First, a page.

Guy Madison obituary in “The Independent” in 1996.
Guy Madison made his film debut in “Since You Went Away” a 1944 U.S. film about life on the home front during World War Two. Madison had only a few minutes screen times with the stars Jennifer Jones and Robert Walker, but he made sufficent impact with the general audience that he was awarded a studio contract. He is perhaps best known for his 1950’s television series “Wild Bill Hickcock”, Guy Madison died in 1996.
David Shipman’s obituary on Guy Madison in “The Independent”:Guy Madison was described by his studio’s publicists as “a dreamboat” – one of the several non-threatening leading men of the post-war period, fresh-faced and just on the right side of rugged. He didn’t make it in that capacity, but was to have a prolific 40-year career in westerns. Tallulah Bankhead said, “He made all the other cowboys look like fugitives from Abercrombie and Fitch” (the New York gentlemen’s outfitters).He was a linesman before the Second World War, in which he served as a marine. A picture in a naval magazine (so the story went) caught the attention of a Hollywood talent scout, Helen Ainsworth, who recommended him to David O. Selznick. Selznick gave him a small role in his Home Front morale-booster Since You Went Away (1944), as a marine who heckles Jennifer Jones and Robert Walker in a bowling-alley.
He was only on the screen for three minutes, but the studio received 43,000 fan letters. Selznick’s talent agent, Henry B. Willson, had already seen his potential and had changed the actor’s name, from Robert Moseley to Guy Madison, for his new career – as he would do later for such other handsome movie hulks as Rock Hudson and Tab Hunter. Selznick himself was making few movies, so he loaned Madison and Dorothy McGuire to RKC for Till the End of Time (1946), in which she was a war widow, uncertain whether she should or could make a second start with Madison. The New York Times found itself “quite exasperated by their juvenile behaviour” and added that Madison “is a personable youngster, but he has much to learn about the art of acting”.
Most reviewers felt similarly about Honeymoon (1947), which was situated in Mexico City. Selznick loaned Madison and Shirley Temple to RKO for this, to little benefit for all concerned. After Texas, Brooklyn and Heaven (1948), again on loan-out, Selznick dropped Madison – as he did most of his contract-players, all of whom were straining at the bit because he charged far more for their services than he paid them. Madison went on to play Wild Bill Hickok on radio from 1951 to 1956 and also, from 1952, on television. He was one of the first names from the big screen to enter the new medium.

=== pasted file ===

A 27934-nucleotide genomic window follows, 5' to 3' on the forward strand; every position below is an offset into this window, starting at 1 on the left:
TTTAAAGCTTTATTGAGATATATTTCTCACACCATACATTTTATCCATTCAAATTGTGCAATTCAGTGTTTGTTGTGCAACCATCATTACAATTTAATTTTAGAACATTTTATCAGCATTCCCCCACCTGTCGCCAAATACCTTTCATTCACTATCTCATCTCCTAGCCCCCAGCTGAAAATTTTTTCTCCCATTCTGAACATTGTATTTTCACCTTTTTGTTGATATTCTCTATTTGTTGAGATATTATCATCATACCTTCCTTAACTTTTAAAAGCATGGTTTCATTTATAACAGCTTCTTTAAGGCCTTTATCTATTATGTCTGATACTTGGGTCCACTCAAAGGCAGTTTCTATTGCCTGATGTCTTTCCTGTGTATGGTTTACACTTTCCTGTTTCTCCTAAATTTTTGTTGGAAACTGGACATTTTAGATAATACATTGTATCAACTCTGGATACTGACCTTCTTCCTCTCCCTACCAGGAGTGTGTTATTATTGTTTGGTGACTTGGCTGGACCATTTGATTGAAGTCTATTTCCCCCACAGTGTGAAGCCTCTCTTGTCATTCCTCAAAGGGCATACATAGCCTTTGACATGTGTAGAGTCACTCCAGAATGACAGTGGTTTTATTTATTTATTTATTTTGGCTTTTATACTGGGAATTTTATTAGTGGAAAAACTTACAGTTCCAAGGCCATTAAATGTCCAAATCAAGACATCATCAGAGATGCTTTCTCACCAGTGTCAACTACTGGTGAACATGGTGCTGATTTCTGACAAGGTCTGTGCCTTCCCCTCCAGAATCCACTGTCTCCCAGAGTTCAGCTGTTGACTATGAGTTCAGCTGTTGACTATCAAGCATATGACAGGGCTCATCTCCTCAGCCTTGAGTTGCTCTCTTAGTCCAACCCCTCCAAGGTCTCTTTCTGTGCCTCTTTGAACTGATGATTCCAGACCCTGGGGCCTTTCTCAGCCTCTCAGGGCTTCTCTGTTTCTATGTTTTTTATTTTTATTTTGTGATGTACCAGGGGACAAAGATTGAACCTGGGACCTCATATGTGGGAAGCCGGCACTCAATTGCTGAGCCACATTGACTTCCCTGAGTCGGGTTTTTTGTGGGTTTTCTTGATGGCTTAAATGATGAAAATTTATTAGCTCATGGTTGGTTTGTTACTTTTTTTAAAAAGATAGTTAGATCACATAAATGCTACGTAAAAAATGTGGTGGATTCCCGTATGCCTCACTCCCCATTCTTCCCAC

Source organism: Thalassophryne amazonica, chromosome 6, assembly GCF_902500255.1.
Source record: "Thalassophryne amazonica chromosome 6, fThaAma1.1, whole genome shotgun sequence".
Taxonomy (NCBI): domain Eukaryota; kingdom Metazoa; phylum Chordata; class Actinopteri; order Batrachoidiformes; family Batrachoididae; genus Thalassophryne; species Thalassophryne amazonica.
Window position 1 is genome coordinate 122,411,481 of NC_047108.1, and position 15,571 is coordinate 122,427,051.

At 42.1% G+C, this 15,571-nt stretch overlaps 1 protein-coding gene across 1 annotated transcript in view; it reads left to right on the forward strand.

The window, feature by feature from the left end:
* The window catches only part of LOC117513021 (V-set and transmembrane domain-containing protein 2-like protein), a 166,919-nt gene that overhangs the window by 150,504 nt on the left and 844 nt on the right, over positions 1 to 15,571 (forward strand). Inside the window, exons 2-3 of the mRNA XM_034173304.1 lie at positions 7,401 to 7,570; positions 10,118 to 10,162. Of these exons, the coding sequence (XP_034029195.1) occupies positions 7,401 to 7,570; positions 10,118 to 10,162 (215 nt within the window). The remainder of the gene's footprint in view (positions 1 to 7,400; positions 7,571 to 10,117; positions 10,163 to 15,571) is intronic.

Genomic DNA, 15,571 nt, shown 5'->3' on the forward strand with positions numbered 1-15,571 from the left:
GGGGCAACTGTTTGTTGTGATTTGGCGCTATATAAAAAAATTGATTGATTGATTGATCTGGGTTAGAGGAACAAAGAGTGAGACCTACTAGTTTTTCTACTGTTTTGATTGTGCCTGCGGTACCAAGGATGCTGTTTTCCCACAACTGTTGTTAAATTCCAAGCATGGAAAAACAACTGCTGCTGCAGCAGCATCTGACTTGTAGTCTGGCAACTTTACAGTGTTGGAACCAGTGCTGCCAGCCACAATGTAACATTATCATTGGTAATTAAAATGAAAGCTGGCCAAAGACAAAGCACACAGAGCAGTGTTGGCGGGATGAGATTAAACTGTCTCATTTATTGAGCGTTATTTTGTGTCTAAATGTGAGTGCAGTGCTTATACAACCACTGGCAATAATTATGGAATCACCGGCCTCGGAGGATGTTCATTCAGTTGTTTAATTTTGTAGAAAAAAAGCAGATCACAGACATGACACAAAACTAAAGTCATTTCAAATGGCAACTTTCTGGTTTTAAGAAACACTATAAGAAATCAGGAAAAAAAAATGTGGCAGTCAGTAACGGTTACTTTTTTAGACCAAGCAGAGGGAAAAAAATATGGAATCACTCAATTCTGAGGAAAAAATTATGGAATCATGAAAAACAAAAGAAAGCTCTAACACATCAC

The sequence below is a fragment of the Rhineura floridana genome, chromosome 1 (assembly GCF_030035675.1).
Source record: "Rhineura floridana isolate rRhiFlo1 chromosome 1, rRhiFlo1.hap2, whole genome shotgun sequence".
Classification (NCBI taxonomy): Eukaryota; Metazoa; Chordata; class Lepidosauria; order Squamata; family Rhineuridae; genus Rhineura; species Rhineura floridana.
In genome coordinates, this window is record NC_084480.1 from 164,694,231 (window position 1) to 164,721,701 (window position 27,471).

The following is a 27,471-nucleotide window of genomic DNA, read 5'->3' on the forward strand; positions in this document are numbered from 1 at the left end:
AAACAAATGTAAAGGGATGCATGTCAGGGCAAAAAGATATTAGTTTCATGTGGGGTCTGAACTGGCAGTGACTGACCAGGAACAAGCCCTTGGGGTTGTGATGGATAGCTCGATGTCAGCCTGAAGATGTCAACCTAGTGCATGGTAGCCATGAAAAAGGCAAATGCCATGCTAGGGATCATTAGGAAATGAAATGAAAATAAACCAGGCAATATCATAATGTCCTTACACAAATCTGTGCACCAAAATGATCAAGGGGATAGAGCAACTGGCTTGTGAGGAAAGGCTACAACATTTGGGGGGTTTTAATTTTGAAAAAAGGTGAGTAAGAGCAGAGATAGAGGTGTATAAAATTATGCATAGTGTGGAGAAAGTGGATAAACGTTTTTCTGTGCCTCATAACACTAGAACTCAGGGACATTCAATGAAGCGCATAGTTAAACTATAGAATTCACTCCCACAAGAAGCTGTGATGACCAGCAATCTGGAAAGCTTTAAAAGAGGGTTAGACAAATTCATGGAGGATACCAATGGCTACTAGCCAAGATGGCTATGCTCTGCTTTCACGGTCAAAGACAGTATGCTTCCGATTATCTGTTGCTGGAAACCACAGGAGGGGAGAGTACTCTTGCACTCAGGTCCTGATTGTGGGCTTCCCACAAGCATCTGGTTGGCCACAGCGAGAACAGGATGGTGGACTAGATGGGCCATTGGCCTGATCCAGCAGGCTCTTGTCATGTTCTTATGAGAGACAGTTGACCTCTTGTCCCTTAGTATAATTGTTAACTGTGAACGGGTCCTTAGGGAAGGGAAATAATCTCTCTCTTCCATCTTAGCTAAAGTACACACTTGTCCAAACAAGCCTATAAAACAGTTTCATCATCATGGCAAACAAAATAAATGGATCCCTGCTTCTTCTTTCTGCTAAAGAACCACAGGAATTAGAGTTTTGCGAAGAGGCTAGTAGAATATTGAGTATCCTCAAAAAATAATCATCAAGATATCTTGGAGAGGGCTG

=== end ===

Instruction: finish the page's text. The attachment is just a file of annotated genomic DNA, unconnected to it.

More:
It revived his career at a time when ironically Hollywood was trying to combat it with new techniques, 3-D and CinemaScope. Warner Bros put Madison in the 3-D western The Charge at Feather River (1953), and 20th Century-Fox into its wide-screen The Command (1954). He never stopped working thereafter, though there were no other major credits. In the 1960s he was one of the several names to go to Italy to make costume spectaculars and spaghetti westerns. In the 1970s and 1980s he worked mainly in television, following a series, Bullwhip, in the 1950s, which was not one of the more memorable of all the television westerns of that time. He joined some other grizzled veterans of the era – James Arness, Ty Hardin, Robert Horton – for an ill-advised telemovie, Red River (1988), which didn’t compare with the Howard Hawks classic on which it was based.
His first wife was the beautiful and haunted Gail Russell, who was already an alcoholic when they married; but for that, her career might have been much more successful than his.
Robert Ozell Moseley (Guy Madison), actor: born Bakersfield, California 19 January 1922; married 1949 Gail Russell (marriage dissolved), 1954 Sheilah Connolly (one son, three daughters; marriage dissolved); died Palm Springs 6 February 1996.
“The Independent” obituary can also be accessed on-line